DanViews: The Pick of Destiny
It truly saddens me how “Tenacious D and the Pick of Destiny” has barely been a blip on our collective radar. We’d been waiting for a Tenacious D movie for so very long that it just kind of faded from our collective minds. And now that it was finally upon us, I hadn’t heard so much as a sentence from anyone about it.
To think that we used to gather in smoke-filled apartments to anxiously await each new episode of the short-form HBO series which immediately followed “Mr. Show with Bob and David.” Those were television EVENTS. We laughed so hard, could not believe that these guys were the real deal. We knew Jack Black as the guy who starred in “Jeepers Creepers Superstar,” on Mr. Show, and had never heard of Kyle Gass. I remember sitting back and saying, “Whoa, that guy’s gonna be a star.” The first grunge/slacker leading man. A pot-bellied, sweet-faced ball of volcanic energy.
I remember freaking out that we saw Kyle at Denny’s, remember going to more than one D concert (which were often nightmarish experiences due to the standing-room-only collection of dregs that amassed) and being such fans that we converted all the HBO episodes to .mp3 files to play on our computers (no ipods back then – and movies only cost nine dollars.)
But since then something kind of diluded the mystery of the D. The show went off the air for a very long time, the D disappeared as Jack Black made cameos in “The Cable Guy” and failed pilots (turned cult hits) like “Heat Vision and Jack”, eventually on his way to becoming a bankable movie star.
We never really saw any of the members of Spinal Tap take on new personas through the rest of their acting careers. Sure, Guest has made (and appeared in) his string of movies, and Michael McKean turns up here and there. But nothing ever really came along to dilute Spinal Tap (except their own attempts at tv specials and the like, but even those seem to fit the band’s mystique.) To this day, in my mind, nothing has ever betrayed the “reality” of Spinal Tap as a band.
Whereas Jack Black has gone from JB of Tenacious D to become a star of many comedies, most of them family-driven. His appearance in King Kong was something of a distraction, and while he remains quite a talented guy, I think the “Jack Black energy” has started to wear a little thin.
So now that JB finally hit the big screen with a D movie, we almost saw it as a sequel to SHALLOW HAL, rather than the long-awaited event it would have been 5 years ago. And it didn’t help that the previews focused mainly on slapstick, and appeared to have the overall look of a television sitcom – one of those uniformly-lit comedies starring teenage nobodies going on a road trip or Rob Schneider pretending to be a carrot.
Anyway, I braved the theatre in FLA during Thanksgiving holiday, a flu bug slowly turning my system to jelly and caught a showing of THE PICK OF DESTINY.
I had already ordered the album and was wearing the T-shirt (all good fanboys preorder everything) if only to promote the D and their website. When the lights went down I was prepared to be disappointed…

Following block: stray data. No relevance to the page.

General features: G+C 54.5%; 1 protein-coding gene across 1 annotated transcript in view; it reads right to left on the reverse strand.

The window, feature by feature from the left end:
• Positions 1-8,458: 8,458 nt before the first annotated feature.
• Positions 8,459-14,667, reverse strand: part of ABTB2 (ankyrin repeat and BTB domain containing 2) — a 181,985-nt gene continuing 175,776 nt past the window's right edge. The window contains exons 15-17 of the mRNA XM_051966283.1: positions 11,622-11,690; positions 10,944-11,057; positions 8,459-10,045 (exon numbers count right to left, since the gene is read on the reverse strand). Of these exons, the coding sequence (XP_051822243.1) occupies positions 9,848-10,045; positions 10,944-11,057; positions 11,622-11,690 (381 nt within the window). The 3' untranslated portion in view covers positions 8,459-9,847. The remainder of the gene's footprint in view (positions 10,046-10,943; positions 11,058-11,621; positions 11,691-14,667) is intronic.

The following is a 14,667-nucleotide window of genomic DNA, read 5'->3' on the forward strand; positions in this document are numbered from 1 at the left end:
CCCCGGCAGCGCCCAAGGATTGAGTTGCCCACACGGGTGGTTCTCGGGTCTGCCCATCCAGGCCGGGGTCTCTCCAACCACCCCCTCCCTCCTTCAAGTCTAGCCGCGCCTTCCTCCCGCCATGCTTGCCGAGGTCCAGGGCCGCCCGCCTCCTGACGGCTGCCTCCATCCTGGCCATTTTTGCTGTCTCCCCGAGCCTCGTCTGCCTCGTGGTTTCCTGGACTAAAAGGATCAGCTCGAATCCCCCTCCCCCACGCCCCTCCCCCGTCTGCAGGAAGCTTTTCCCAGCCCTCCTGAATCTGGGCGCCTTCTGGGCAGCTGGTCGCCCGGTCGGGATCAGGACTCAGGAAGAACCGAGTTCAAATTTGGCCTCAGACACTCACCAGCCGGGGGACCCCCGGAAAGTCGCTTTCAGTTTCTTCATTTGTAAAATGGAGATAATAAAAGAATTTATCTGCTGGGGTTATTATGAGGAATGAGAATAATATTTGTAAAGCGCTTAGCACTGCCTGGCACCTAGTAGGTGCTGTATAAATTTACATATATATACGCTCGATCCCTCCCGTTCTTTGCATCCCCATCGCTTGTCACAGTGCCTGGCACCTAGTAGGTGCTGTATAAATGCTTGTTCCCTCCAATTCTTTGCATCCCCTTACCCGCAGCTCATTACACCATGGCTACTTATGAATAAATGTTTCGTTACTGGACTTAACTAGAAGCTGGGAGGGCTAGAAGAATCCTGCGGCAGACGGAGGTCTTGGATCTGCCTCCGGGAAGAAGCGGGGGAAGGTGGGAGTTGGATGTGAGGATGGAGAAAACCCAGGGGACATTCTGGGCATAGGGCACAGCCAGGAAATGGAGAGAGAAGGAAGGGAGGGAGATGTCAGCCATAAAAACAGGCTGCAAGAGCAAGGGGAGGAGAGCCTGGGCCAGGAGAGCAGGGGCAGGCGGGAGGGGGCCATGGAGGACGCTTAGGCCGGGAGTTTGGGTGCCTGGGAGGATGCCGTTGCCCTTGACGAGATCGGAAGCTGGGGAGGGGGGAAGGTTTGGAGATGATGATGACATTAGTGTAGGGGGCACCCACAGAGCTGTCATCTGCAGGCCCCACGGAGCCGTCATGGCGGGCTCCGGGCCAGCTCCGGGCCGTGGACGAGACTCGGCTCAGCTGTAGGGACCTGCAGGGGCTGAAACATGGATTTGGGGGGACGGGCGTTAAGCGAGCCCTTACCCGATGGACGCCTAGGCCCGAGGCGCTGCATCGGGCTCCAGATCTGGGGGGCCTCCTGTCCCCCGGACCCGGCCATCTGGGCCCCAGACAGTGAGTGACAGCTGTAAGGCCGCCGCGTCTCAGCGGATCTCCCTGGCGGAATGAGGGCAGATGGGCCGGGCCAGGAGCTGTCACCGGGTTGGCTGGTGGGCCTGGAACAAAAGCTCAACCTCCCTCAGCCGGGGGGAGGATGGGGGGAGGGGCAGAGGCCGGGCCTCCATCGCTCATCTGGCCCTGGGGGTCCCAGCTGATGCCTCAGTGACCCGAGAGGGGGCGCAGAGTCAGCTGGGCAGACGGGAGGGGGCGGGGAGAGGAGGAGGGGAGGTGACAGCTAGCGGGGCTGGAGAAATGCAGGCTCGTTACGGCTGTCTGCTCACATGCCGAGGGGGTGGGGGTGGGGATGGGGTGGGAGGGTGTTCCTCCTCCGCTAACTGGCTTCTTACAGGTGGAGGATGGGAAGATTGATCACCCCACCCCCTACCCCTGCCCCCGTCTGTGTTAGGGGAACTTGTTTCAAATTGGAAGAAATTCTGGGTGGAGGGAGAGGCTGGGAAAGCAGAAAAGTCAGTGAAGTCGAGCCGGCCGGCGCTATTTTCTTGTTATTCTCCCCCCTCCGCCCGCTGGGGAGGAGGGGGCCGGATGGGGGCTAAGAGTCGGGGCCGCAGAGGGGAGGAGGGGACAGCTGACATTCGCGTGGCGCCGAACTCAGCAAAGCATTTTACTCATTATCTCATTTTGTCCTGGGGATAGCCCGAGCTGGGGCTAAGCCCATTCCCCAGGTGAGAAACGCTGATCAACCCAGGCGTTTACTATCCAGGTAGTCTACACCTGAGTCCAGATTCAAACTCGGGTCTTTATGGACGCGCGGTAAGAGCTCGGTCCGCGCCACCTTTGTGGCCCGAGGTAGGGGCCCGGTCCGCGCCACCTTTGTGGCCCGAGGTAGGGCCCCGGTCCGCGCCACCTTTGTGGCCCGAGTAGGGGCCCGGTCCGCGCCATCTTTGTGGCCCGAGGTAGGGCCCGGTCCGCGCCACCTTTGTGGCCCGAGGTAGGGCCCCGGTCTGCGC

But I wasn’t. The first ten minutes of Pick of Destiny rock so fucking hard that it makes a promise impossible to fulfill for the rest of the movie. Telling the story of how a young JB rebelled against his parents and left home to fulfill his destiny, the sequence evokes Twisted Sister, the rock opera TOMMY, and features kick-ass cameos by Meat Loaf and Dio.
What a great start — from here, I expected a full-on Blues Brothers style ride. Songs throughout and constant cameo appearances by rock legends who play roles in the film.
But while the movie does indeed keep up the pace of songs – and the entire narrative is peppered with Tenacious D riffs that move the story chapters along, it still falls a little flat, mostly due to the lackluster direction by Liam Lynch. As with the musical sequences in Sarah Silverman’s “Jesus is Magic,” Liam lacks either the imagination (or to be fair, the budget) to really squeeze much production value out of these sequences.
Which is not to say there isn’t some true fun here. JB eats mushrooms and trips with Sasquatch (John C. Reilly, reprising his role from the HBO series) and in one dream sequence the D rock so hard they blow a man’s mind. And of course, they take on Satan (Dave Grohl) and we actually get to hear the “greatest song in the world” that the infamous D song “Tribute” was based on….
(though if you ask me it would have been brilliant to forever let that song be a mystery)
Essentially the Pick of Destiny feels like one long version of the HBO show and that’s a good thing. It has appearances by Lee (friend to the D) and Ben Stiller (who also produced the movie). The songs are hardcore and considering how much low-brow humor is here (How many times do “fuck” and “cock” make for great lyrics before you get bored?) you will laugh your ass off pretty much from start to finish.
So though I’m taking shots at this movie for not being just a little bit MORE of a rock epic than it is, I gotta say, the D delivers. And sadly, it doesn’t seem to be making any box office. I think people might have had a little much of Jack Black after “Nacho Libre,” and that this movie just came along a few years too late.
I fear the same for “The Simpsons MOVIE,” which also seems to me to be striking theatres far after the iron has cooled.
Anyway, if you haven’t seen it – go buy a ticket. I still feel like Tenacious D are a unique and fun band who deserve great success — like Spinal Tap there is true, musical talent beneath the humor. The real cool thing is that even though these are live-action cartoon characters who behave like stooges — you can’t say they don’t fucking rock the house down with the best of ’em.